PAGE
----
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Archiver > CORNISH > 2002-06 > 1024242155

From: "Kathleen" <>
Subject: Re: [CON] clotted cream and 'lem'
Date: Sun, 16 Jun 2002 11:44:36 -0400
References: <002c01c21546$76770200$f58e01d5@pbncomputer>

When my mother-- the good German lady taught by my Cornish grandmother---
made scalded cream, she had the gas on soooooo low we weren't allowed to
walk by for fear of causing a draft that might blow the burner out! The milk
came from cows she and my dad raised so they had good quality of milk.
Before they moved to the farm she didn't make scalded cream while the
farmers were going from hay to grass because it 'tainted' the milk if they
switched too quickly. She had two stainless steel bowls which were flat on
the bottom to go on the stove top which were used for no other purpose but
scalded cream. The night before they sat out with a clean linen towel over
them waiting to rise. Then they were brought to a scald and kept there all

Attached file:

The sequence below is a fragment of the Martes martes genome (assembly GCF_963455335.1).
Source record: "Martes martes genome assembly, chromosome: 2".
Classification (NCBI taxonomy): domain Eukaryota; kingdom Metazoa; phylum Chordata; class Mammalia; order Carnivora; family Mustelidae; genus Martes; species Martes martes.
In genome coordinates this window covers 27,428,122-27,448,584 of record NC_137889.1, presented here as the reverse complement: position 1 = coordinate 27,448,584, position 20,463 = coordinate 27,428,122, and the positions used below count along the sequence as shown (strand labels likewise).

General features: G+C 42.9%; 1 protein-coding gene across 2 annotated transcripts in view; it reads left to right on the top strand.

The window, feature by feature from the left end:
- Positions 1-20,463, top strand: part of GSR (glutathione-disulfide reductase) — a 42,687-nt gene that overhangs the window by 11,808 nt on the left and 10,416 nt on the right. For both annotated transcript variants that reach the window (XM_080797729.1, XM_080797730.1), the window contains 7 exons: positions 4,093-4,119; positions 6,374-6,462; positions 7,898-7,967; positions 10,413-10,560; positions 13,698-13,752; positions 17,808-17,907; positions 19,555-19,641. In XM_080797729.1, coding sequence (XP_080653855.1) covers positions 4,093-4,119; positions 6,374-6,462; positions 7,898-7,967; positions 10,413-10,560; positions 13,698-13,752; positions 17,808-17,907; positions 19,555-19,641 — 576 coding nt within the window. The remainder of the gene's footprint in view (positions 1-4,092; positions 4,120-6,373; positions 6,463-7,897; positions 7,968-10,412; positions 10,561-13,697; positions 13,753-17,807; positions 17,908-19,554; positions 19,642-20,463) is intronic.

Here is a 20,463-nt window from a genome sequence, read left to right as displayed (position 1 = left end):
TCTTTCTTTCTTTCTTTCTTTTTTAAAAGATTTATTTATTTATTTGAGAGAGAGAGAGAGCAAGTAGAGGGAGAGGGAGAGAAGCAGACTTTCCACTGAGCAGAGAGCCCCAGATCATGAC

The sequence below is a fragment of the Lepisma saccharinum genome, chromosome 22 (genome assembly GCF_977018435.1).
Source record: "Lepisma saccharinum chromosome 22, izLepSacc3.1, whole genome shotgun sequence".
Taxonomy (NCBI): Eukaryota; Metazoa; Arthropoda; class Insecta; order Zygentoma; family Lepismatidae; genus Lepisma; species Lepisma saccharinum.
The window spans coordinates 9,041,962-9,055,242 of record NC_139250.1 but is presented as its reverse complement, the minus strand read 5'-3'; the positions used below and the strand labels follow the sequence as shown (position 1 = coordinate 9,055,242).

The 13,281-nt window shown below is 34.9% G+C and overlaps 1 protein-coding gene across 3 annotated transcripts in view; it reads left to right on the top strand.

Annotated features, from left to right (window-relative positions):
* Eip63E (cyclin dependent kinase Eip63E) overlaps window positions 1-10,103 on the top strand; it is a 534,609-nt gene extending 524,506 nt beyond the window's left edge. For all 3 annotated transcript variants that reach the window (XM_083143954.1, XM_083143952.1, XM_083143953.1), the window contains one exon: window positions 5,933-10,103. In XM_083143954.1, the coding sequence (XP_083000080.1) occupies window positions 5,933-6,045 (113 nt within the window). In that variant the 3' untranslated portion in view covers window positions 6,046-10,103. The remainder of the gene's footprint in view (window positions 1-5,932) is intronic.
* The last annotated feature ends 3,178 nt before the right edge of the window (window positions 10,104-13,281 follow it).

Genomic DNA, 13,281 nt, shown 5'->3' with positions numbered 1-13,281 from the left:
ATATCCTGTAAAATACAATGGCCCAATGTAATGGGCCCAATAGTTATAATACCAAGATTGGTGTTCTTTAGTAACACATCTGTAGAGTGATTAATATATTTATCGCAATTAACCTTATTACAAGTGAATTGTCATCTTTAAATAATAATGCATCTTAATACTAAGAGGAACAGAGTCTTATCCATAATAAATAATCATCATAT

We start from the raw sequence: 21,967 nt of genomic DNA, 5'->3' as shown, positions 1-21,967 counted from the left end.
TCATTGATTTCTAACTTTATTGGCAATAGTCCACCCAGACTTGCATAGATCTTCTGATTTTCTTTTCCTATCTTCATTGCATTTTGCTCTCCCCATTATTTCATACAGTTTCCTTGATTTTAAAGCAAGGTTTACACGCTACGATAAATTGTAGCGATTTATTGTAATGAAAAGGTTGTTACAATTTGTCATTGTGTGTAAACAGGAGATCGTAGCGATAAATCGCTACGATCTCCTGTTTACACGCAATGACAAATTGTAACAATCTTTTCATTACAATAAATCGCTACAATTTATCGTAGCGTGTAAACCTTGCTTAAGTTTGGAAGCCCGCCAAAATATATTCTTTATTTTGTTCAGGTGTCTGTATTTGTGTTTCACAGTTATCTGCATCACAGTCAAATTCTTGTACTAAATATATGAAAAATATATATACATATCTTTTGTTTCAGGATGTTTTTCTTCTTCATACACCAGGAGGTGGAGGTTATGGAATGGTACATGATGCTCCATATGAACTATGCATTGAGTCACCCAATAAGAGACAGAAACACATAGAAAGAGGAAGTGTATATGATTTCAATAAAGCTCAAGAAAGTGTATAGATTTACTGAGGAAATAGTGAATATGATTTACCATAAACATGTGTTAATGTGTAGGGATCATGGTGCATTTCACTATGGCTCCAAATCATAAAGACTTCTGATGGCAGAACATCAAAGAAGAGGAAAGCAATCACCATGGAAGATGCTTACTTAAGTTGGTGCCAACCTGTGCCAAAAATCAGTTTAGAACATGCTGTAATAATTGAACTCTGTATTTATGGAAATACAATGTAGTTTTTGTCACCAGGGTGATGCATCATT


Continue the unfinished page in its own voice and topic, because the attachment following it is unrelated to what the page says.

day, or until done.

Maybe the difference in taste is the difference between scalding and
clotting?? My father loved his scalded cream, usually on fresh homemade
bread, with jam in season or maple syrup. I must have a 'German tongue'
because I never developed a taste for it, heresy for a Cornish lass!

Has anyone ever heard or used the term 'lem' as in 'He's a Lem' to describe
a naughty but cute little boy? Apparently it is from 'limb (lem) of the
Devil' and was used frequently when speaking of my Great-Uncle Lloyd Roberts
Smitham who was a naughty but cute 'little boy' even into his forties!

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